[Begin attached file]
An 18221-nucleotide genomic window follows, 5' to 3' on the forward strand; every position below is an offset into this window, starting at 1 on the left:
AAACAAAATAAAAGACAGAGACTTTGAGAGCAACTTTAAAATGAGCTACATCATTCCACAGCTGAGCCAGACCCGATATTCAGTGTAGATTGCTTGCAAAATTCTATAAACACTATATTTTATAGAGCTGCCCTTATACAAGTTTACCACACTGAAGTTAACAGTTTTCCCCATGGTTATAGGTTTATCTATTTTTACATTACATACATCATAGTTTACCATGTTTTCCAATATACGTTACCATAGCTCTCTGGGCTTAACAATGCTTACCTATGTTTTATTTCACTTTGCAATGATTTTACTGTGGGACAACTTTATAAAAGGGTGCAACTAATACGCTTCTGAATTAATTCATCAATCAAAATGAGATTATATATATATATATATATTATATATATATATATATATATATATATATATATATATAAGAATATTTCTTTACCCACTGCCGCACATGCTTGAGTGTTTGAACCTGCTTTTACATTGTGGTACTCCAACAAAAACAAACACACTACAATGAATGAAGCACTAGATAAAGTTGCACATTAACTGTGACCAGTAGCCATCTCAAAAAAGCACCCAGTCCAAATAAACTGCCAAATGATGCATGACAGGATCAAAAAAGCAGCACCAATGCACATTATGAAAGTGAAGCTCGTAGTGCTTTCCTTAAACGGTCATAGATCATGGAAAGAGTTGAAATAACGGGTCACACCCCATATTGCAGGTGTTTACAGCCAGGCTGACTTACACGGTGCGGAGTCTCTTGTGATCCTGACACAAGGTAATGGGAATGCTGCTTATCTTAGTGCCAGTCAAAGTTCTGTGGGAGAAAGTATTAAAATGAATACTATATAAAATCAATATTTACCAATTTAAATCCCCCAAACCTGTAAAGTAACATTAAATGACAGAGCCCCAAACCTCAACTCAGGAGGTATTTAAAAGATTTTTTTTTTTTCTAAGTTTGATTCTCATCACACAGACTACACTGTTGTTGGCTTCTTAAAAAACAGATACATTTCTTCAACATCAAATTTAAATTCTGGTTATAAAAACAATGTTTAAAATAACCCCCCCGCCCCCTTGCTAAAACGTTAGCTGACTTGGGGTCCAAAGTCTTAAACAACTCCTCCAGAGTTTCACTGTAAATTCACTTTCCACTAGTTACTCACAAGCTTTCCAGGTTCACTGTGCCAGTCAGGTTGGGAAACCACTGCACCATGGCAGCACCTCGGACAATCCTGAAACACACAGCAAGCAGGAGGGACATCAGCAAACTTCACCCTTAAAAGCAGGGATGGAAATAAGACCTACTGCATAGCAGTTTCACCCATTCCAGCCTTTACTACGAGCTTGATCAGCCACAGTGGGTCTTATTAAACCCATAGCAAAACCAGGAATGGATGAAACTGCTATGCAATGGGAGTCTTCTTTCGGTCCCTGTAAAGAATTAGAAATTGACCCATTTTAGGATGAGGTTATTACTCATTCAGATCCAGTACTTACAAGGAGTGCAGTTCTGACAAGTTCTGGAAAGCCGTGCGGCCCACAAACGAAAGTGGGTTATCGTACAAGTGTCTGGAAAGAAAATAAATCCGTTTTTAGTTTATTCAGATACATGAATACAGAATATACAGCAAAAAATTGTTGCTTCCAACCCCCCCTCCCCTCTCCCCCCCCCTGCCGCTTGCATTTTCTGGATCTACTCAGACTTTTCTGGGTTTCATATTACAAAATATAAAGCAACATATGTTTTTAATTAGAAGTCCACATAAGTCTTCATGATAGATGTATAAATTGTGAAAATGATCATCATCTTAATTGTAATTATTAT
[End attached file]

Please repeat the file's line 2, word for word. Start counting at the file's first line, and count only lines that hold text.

AAACAAAATAAAAGACAGAGACTTTGAGAGCAACTTTAAAATGAGCTACATCATTCCACAGCTGAGCCAGACCCGATATTCAGTGTAGATTGCTTGCAAAATTCTATAAACACTATATTTTATAGAGCTGCCCTTATACAAGTTTACCACACTGAAGTTAACAGTTTTCCCCATGGTTATAGGTTTATCTATTTTTACATTACATACATCATAGTTTACCATGTTTTCCAATATACGTTACCATAGCTCTCTGGGCTTAACAATGCTTACCTATGTTTTATTTCACTTTGCAATGATTTTACTGTGGGACAACTTTATAAAAGGGTGCAACTAATACGCTTCTGAATTAATTCATCAATCAAAATGAGATTATATATATATATATATATTATATATATATATATATATATATATATATATATATATAAGAATATTTCTTTACCCACTGCCGCACATGCTTGAGTGTTTGAACCTGCTTTTACATTGTGGTACTCCAACAAAAACAAACACACTACAATGAATGAAGCACTAGATAAAGTTGCACATTAACTGTGACCAGTAGCCATCTCAAAAAAGCACCCAGTCCAAATAAACTGCCAAATGATGCATGACAGGATCAAAAAAGCAGCACCAATGCACATTATGAAAGTGAAGCTCGTAGTGCTTTCCTTAAACGGTCATAGATCATGGAAAGAGTTGAAATAACGGGTCACACCCCATATTGCAGGTGTTTACAGCCAGGCTGACTTACACGGTGCGGAGTCTCTTGTGATCCTGACACAAGGTAATGGGAATGCTGCTTATCTTAGTGCCAGTCAAAGTTCTGTGGGAGAAAGTATTAAAATGAATACTATATAAAATCAATATTTACCAATTTAAATCCCCCAAACCTGTAAAGTAACATTAAATGACAGAGCCCCAAACCTCAACTCAGGAGGTATTTAAAAGATTTTTTTTTTTTCTAAGTTTGATTCTCATCACACAGACTACACTGTTGTTGGCTTCTTAAAAAACAGATACATTTCTTCAACATCAAATTTAAATTCTGGTTATAAAAACAATGTTTAAAATAACCCCCCCGCCCCCTTGCTAAAACGTTAGCTGACTTGGGGTCCAAAGTCTTAAACAACTCCTCCAGAGTTTCACTGTAAATTCACTTTCCACTAGTTACTCACAAGCTTTCCAGGTTCACTGTGCCAGTCAGGTTGGGAAACCACTGCACCATGGCAGCACCTCGGACAATCCTGAAACACACAGCAAGCAGGAGGGACATCAGCAAACTTCACCCTTAAAAGCAGGGATGGAAATAAGACCTACTGCATAGCAGTTTCACCCATTCCAGCCTTTACTACGAGCTTGATCAGCCACAGTGGGTCTTATTAAACCCATAGCAAAACCAGGAATGGATGAAACTGCTATGCAATGGGAGTCTTCTTTCGGTCCCTGTAAAGAATTAGAAATTGACCCATTTTAGGATGAGGTTATTACTCATTCAGATCCAGTACTTACAAGGAGTGCAGTTCTGACAAGTTCTGGAAAGCCGTGCGGCCCACAAACGAAAGTGGGTTATCGTACAAGTGTCTGGAAAGAAAATAAATCCGTTTTTAGTTTATTCAGATACATGAATACAGAATATACAGCAAAAAATTGTTGCTTCCAACCCCCCCTCCCCTCTCCCCCCCCCTGCCGCTTGCATTTTCTGGATCTACTCAGACTTTTCTGGGTTTCATATTACAAAATATAAAGCAACATATGTTTTTAATTAGAAGTCCACATAAGTCTTCATGATAGATGTATAAATTGTGAAAATGATCATCATCTTAATTGTAATTATTAT